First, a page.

“I had this rosary, and they saw me constantly praying the rosary because I kept it out. I told them, ‘I pray for you as well,’ so I saw the power, not only of my prayer – because I am a man with a little faith, I did what I could – but especially of the prayer of the universal Church.”

He said he was also able to start a relationship with the leader of the group that had kidnapped them. Of the eight men, he was the only one who spoke English.

“And so we could speak together, and what I could tell him is that I consider them my brothers, (that) I was praying for them… What I noticed is that he changed (his) tone and approach. He said, as I told him ‘I’m praying for you,’ he said, ‘Yes Father, pray for me,’” in an authentic voice.

Fr. Pallù is a native of Florence. As a member of the Neocatechumenal Way, he was a lay missionary for 11 years in various countries. In 1998, he entered the Redemptoris Mater Seminary in Rome.

After serving as a chaplain in two parishes in Rome, he was sent to the Netherlands, where he was a pastor in the Diocese of Haarlem. From there, he was sent to the Archdiocese of Abuja.

Several other priests have recently been kidnapped from the Nigerian state of Edo, where Benin City is located, and one has been killed.

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Pope Francis: It's good for young people to study Latin

Vatican City, Dec 6, 2017 (CNA/EWTN News) - In a message to the Pontifical Academies on Tuesday, Pope Francis praised the study of Latin, especially for young people, and encouraged scholars and teachers to promote its study as a positive guide for students as they navigate life.

Addressing academics and Latin teachers, the Pope said Dec. 5 that they should “know how to speak to the hearts of the young, know how to treasure the very rich heritage of the Latin tradition to educate them in the path of life, and accompany them along paths rich in hope and confidence…”

Pope Francis’ message was read at the 22nd Solemn Public Session of the Pontifical Academies, which had as its theme, “In interiore homine: Research paths in the Latin tradition.”

The Pope praised “the theme of interiority, of the heart, of consciousness and self-awareness” which he said is found “in every culture as well as in the different religious traditions.”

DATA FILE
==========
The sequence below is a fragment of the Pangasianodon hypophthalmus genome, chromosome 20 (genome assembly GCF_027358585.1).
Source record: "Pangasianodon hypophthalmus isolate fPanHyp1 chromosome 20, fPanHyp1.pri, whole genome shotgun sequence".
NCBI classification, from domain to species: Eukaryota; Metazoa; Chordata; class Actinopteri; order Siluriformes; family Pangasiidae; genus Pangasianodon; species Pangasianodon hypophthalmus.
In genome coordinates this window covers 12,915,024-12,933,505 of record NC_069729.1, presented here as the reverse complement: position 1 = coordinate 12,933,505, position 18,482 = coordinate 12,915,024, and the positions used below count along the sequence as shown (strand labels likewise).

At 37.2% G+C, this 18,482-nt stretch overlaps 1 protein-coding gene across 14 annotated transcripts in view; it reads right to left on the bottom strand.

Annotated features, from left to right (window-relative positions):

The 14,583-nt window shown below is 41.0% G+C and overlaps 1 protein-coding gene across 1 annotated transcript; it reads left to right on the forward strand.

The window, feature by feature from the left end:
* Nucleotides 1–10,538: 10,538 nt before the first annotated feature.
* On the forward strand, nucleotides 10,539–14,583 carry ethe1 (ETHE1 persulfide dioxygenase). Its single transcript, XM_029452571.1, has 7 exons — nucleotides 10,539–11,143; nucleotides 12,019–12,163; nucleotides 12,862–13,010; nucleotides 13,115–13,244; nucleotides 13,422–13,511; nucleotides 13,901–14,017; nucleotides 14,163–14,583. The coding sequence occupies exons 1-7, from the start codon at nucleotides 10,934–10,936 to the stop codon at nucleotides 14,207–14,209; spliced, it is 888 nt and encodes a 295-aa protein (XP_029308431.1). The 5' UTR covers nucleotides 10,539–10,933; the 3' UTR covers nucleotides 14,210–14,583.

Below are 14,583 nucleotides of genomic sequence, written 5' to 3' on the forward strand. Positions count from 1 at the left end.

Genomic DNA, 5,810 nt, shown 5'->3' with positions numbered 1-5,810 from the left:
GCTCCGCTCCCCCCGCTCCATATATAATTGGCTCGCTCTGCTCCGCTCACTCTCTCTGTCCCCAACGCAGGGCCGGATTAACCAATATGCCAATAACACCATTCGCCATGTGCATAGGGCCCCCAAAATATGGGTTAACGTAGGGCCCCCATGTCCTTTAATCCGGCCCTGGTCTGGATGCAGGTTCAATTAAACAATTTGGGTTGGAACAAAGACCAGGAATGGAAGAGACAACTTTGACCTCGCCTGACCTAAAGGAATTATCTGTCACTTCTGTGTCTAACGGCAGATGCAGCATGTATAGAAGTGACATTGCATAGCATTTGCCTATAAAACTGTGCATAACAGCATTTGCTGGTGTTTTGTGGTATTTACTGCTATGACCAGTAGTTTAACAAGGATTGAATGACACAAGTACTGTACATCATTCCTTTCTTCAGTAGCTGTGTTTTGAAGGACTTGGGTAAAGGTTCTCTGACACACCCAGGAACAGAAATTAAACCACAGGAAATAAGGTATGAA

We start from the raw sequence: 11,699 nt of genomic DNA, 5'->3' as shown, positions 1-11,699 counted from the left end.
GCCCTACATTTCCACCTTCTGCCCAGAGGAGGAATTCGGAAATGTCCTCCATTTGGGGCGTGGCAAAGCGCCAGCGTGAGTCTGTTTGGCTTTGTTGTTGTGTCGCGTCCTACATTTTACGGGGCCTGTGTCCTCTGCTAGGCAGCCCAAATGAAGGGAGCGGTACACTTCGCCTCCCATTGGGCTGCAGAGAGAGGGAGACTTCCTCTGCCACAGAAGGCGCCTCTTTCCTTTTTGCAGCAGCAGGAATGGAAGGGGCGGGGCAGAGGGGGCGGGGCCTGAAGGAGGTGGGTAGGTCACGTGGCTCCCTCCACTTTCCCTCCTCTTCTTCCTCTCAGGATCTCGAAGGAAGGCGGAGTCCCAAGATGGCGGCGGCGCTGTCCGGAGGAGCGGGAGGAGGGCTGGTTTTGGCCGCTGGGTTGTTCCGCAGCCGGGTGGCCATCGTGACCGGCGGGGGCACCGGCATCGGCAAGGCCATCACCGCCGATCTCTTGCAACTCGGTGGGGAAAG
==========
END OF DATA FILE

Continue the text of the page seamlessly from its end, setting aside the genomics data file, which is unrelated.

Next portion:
“Significantly,” he continued, this theme is “presented with great urgency and strength even in our time, often characterized by concern with appearance, superficiality, the division between heart and mind, interiority and exteriority, consciousness and behavior.”

Moments of change, crisis, or transformation, whether in relationships or in a person’s identity, require reflection “on the inner and intimate essence of the human being.”

Francis also noted the many important figures, both in the classical and the Christian traditions, who have reflected on the dynamism of man, pointing especially to the Fathers of the Church and the Latin writers of the first millennium.

Highlighting St. Augustine in particular, the Pope quoted from his Tractates on the Gospel of St. John, which say, “Return to your heart; see there what, it may be, you can perceive of God, for in it is the image of God. In the inner man dwells Christ, in the inner man are you renewed after the image of God, in His own image recognize its Author.”

This is relevant also for our time, he stressed, and worthy of our reflection and of sharing with others, especially young people, who are just starting on the journey of life.

A journey where they may be caught up, he explained, in the “labyrinths of superficiality and banality, of the external success that conceals an inner emptiness, of the hypocrisy that masks the split between appearances and the heart, between the beautiful and cared-for body and the soul, empty and arid.”

At the meeting, the winners of the 2017 Prize of the Pontifical Academies were also awarded. This year's prize winners are Dr. Pierre Chambert-Protat for his doctoral thesis on Florus of Lyon, and Dr. Francesco Lubian for her critical publication of the Disticha attributed to St. Ambrose.

The winners of the Medal of the Pontificate were Dr. Shari Broodts for a critical edition of the Sermones of St. Augustine and the Latin Teaching Group of the University of Toulouse, for the publication of a Latin manual for university students.

The 2017 Prize of the Pontifical Academies was sponsored by the Pontifical Council for Culture and the Pontifical Academy for Latin, or Pontificia Acadamia Latinitatis, which was founded by Benedict XVI in 2012 through the motu proprio Latina Lingua.

Organized every year by the Pontifical Council for Culture, the 2017 Prize of the Pontifical Academies was on two themes: methodological proposals for teaching Latin today, and the reception of ancient Christian Latin between the medieval and modern eras.

The first topic was “reserved to institutions (academies, schools, associations, foundations, research groups etc.) that are engaged in formative activity among the youth,” the Prize’s press release stated.

The second was for scholars between the ages of 25 and 40 who have produced doctoral theses or publications on the theme in the last five years.

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Truth will lead to African peace, Nigerian bishops say

Abuja, Nigeria, Dec 6, 2017 (CNA/EWTN News) - The Church’s intellectual and moral truth is the key to a peaceful, free, and developing nation, Nigerian bishops have said at a conference attended by the country's political and spiritual leaders.

Their remarks came a conference on “Peace and National Development,” hosted Nov. 19-22 by Veritas University, the Catholic university of Nigeria.

“The leaders of our future must be formed with a mentality that only the truth sets a people free,”  said Archbishop Augustine Akubeze, during remarks at the conference.

“Corruption will be eradicated if the students begin to learn that only money that accrues to a person as a result of hard work can be enjoyed.”

“The dream of the CBCN [Catholic Bishop’s Conference of Nigeria]… must always be the search for truth,” Akubeze, Vice President of CBCN, said, according to the Catholic News Service of Nigeria.

Marking the university’s 10th anniversary, the event was held at the Chelsea Hotel in Abuja, Nigeria, and included addresses from Archbishop Akubeze, Bishop Matthew Kukah of Sokoto, and the school’s Vice-Chancellor, Professor Mike Kwanashie.